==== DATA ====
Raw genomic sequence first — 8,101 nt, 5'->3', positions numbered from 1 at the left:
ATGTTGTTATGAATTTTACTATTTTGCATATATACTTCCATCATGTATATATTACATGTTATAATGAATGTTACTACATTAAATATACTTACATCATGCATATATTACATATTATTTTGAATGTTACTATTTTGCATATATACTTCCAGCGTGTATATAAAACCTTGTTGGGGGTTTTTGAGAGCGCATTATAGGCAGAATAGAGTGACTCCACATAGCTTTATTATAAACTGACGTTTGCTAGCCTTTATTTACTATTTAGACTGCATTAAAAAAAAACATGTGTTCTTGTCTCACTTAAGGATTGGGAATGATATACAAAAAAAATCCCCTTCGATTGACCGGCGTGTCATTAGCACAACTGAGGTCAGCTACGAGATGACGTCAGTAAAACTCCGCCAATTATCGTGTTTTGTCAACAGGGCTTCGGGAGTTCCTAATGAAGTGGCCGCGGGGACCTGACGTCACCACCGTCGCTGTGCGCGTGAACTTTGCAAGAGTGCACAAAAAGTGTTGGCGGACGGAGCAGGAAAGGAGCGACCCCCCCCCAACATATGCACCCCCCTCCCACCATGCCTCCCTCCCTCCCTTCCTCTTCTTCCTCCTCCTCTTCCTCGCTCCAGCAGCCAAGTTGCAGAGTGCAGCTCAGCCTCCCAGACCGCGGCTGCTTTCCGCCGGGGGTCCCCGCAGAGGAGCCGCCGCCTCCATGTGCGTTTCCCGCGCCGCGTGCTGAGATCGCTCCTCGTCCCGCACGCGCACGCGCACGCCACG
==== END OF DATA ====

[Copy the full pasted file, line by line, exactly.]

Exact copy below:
Raw genomic sequence first — 8,101 nt, 5'->3', positions numbered from 1 at the left:
ATGTTGTTATGAATTTTACTATTTTGCATATATACTTCCATCATGTATATATTACATGTTATAATGAATGTTACTACATTAAATATACTTACATCATGCATATATTACATATTATTTTGAATGTTACTATTTTGCATATATACTTCCAGCGTGTATATAAAACCTTGTTGGGGGTTTTTGAGAGCGCATTATAGGCAGAATAGAGTGACTCCACATAGCTTTATTATAAACTGACGTTTGCTAGCCTTTATTTACTATTTAGACTGCATTAAAAAAAAACATGTGTTCTTGTCTCACTTAAGGATTGGGAATGATATACAAAAAAAATCCCCTTCGATTGACCGGCGTGTCATTAGCACAACTGAGGTCAGCTACGAGATGACGTCAGTAAAACTCCGCCAATTATCGTGTTTTGTCAACAGGGCTTCGGGAGTTCCTAATGAAGTGGCCGCGGGGACCTGACGTCACCACCGTCGCTGTGCGCGTGAACTTTGCAAGAGTGCACAAAAAGTGTTGGCGGACGGAGCAGGAAAGGAGCGACCCCCCCCCAACATATGCACCCCCCTCCCACCATGCCTCCCTCCCTCCCTTCCTCTTCTTCCTCCTCCTCTTCCTCGCTCCAGCAGCCAAGTTGCAGAGTGCAGCTCAGCCTCCCAGACCGCGGCTGCTTTCCGCCGGGGGTCCCCGCAGAGGAGCCGCCGCCTCCATGTGCGTTTCCCGCGCCGCGTGCTGAGATCGCTCCTCGTCCCGCACGCGCACGCGCACGCCACG